DON'T BOAST ABOUT SOMETHING THAT IS NOT TRUE
The editorial board of Kongres Magazine has been closely following and analysing various sustainability marketing campaigns. It seems their numbers have skyrocketed this year. As it turns out, many of them are misleading and purposefully used by greenwashers to increase sales or improve a company’s reputation. By doing so, they deceive well-intentional consumers and, ultimately, do not contribute to solving ecological and social issues. It is vital to stay aware of the ways in which they attempt to outwit us. Recognising greenwashing is how we can reduce its influence on our choices.
We have decided to prepare a series of articles that will uncover such practices and, hopefully, contribute to a more responsible meetings industry.
Case 9: WE HAVE DUMPED NATURE UPON A PYRE
Type of greenwashing: Ambiguity and vagueness of claims
There are only a handful of places where people genuinely know they depend on nature and are aware of its complexity. In our region, this philosophy is embodied by the faraway Croatian islands, where tourists can get a taste of this concept. Nonetheless, even there, we see traces and ramifications of our deeds every step of the way. We have invented countless objects that bring advantages at first glance yet are impossible to get rid of afterwards.
Aren’t events dictated by the paradigm of constant growth a similar story? Just like the increasing number of highways factually does not reduce traffic jams, having more events does not justify their purpose. They do not give an answer to why we organise events in the first place. When faced with the looming catastrophe of the corona crisis, we finally came to terms with long-known alternative event solutions. Such alternatives are better options for particular event types and, more importantly, more environment-and-attendee-friendly.
Event organisers thus frantically seek to offset their carbon footprint. Be wary, however, not to find yourself in the situation Ryanair did in 2020 when they promoted themselves as the lowest emissions airline. The airline substantiated its statement by boasting that it flew the youngest aeroplane fleet in the EU. The Advertising Standards Agency immediately banned the largely fabricated claim. However, the most contradictory part of the campaign was typical of Ryanair. They passed on the carbon footprint to their passengers, who thus became responsible for Ryanair’s offset. The airline succeeded in doing this through the help of four partners (First Climate Uganda, Renature Monchique Portugal, Improved Kitchen Regimes Malawi, and Balikesir Wind Power Plant Turkey). The project made waves across the industry, upset passengers and stirred public opinion. Ryanair is, in general, a textbook example of greenwashing. To illustrate, read their article on striving to become carbon-neutral by 2050: https://corporate.ryanair.com/news/ryanair-aims-to-become-carbon-neutral-by-2050/.
It seems event organisers are bound to start acting more responsibly. With the imminent energetic tsunami, we will acknowledge that we need to treat the environment with utmost responsibility and care. Each of us influences in which direction our economy and society will develop.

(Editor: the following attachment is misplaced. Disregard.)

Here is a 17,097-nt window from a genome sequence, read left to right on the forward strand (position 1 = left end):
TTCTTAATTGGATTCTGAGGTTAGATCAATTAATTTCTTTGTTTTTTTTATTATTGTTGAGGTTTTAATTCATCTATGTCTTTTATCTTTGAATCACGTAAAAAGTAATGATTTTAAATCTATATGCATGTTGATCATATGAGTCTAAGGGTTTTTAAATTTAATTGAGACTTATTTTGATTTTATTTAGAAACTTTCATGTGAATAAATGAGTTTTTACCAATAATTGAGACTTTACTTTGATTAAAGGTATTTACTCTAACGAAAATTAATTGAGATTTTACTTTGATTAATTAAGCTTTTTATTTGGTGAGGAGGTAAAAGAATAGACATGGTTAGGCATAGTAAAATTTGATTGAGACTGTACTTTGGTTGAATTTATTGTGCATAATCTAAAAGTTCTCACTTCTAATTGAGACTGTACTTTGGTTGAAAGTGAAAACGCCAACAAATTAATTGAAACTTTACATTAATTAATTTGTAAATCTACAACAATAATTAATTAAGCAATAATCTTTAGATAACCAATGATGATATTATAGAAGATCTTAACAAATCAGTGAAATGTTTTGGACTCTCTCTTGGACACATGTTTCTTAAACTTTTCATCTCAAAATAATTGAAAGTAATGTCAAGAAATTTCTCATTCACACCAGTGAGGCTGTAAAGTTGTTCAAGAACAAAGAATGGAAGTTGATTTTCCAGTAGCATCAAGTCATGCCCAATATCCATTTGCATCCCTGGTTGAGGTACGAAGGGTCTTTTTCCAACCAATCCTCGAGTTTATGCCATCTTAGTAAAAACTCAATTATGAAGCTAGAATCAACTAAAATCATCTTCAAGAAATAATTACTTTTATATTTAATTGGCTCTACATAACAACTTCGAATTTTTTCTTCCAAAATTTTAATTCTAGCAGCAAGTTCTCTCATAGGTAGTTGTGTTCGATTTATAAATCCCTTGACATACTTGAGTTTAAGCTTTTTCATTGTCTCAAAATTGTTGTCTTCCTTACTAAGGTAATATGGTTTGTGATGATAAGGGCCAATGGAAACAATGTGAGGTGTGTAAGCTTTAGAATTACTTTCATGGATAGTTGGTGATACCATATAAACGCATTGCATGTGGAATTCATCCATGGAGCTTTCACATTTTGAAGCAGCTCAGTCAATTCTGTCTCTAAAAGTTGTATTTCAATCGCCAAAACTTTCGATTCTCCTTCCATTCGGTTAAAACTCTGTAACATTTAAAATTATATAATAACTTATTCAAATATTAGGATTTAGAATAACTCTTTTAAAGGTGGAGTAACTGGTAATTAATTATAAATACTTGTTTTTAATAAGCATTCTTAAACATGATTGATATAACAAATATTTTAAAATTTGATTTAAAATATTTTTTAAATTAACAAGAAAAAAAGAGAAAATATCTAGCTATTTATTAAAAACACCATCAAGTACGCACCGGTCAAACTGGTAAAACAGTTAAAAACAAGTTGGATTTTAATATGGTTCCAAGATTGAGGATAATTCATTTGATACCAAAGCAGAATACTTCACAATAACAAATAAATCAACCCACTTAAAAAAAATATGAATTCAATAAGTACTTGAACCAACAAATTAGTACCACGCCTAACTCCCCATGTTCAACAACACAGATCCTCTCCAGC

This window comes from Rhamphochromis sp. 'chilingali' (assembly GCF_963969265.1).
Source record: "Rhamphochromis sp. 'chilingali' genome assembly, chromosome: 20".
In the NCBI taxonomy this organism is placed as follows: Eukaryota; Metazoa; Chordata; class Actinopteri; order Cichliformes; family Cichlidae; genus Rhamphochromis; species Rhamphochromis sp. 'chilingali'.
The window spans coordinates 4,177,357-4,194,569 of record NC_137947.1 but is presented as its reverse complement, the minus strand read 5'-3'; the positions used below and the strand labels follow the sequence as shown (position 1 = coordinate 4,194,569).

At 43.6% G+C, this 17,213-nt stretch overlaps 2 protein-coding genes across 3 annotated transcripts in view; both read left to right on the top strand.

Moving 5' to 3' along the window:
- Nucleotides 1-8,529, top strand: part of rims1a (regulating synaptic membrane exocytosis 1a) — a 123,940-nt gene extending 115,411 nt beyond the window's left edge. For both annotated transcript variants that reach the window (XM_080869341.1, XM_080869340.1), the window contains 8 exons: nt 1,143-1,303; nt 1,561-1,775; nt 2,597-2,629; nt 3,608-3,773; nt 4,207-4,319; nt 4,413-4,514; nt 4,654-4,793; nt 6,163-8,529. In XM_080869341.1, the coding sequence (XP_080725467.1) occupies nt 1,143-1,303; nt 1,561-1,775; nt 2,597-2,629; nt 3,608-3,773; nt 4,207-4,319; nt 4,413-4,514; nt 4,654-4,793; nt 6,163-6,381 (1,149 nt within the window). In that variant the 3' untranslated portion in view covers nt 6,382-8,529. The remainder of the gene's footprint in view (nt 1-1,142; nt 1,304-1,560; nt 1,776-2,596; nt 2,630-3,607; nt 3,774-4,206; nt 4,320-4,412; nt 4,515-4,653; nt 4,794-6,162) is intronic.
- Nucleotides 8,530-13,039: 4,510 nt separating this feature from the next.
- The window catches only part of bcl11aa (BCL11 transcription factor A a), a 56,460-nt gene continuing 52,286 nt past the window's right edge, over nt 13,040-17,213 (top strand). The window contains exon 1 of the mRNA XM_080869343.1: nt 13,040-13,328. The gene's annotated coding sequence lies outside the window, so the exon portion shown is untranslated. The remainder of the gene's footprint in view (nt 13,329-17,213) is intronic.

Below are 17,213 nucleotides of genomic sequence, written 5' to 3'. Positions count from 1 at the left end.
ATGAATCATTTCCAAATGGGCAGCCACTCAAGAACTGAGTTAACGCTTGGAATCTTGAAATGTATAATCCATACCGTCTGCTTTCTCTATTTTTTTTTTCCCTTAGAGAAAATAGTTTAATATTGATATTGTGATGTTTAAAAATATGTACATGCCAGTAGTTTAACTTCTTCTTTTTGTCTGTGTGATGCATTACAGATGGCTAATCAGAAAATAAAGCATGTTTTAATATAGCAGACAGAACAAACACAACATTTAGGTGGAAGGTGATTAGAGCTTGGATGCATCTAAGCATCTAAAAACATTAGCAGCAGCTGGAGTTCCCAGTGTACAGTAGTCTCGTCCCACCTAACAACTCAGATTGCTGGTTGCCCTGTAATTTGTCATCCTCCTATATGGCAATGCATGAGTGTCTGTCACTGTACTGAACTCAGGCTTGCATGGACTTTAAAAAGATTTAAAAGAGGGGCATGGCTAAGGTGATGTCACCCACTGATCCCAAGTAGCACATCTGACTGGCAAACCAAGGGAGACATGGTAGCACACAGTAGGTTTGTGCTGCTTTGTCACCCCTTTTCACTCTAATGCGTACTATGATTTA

How should we start organising environmentally-responsible events, then? We should address the multi-layered challenges systematically. Sustainable event organising must encompass a holistic approach on all levels: considering the supply chain and its impacts on the environment and employees. Not least, it is integral to recognise attendee behaviour. Take, for example, a trivial case from the field of mobility; if one purchases an electric car without changing their lifestyle, they do not do much for the environment. The prerequisite for a green transition is a systematic approach, meaning every stakeholder must play their part. That is one of the core reasons why accomplishing goals in sustainable event organising is onerous. We need honest pledges, concrete objectives, indices and extensive cooperation to succeed. The more we are connected and work interdisciplinary, the quicker we can reach set goals.
If organisers do the thinking instead of event attendees by planting trees, for instance, that is a praiseworthy solution. However, created emissions are rarely compensated entirely. In addition, such projects can be problematic from the aspect of local biodiversity. Poorly envisaged reforestation can do more harm than good. Therefore, such campaigns must be planned carefully. It is integral that the right tree sorts are planted, functioning in the local ecosystem. Too often, foresting projects include planting fast-growing trees or trees that bind most CO2.
Opportunities for reducing harmful effects on the environment arise in every event segment, starting with the event concept itself and choosing a location. If possible, do not set your event in a sensitive natural environment. Albeit such spots are alluring for hosting events, event organisers can refrain from destroying them or, better yet, improve their event’s prominence by opting for a less-sensitive location and effectively communicating their conscious decision.
The connectedness of every living being with nature is unequivocal and, at the same time, complex. Therefore, we should stop being ignorant, as it is time for ecological thoughts and words uttered by event organisers to become common practice. However, we should strive to avoid partial solutions. A typical example of this is electrical mobility. I will refer back to my introductory paradigm: whether nature perseveres with us chiefly depends on whether we know how to abstain from numerous habits. Directly connected with that is the question of what we need at events. To find an answer, we need to step out of the comfort zone and reset the meetings industry’s paradigm based on the concept of endless growth. Unfortunately, our planet does not allow such a concept, as we are reminded constantly.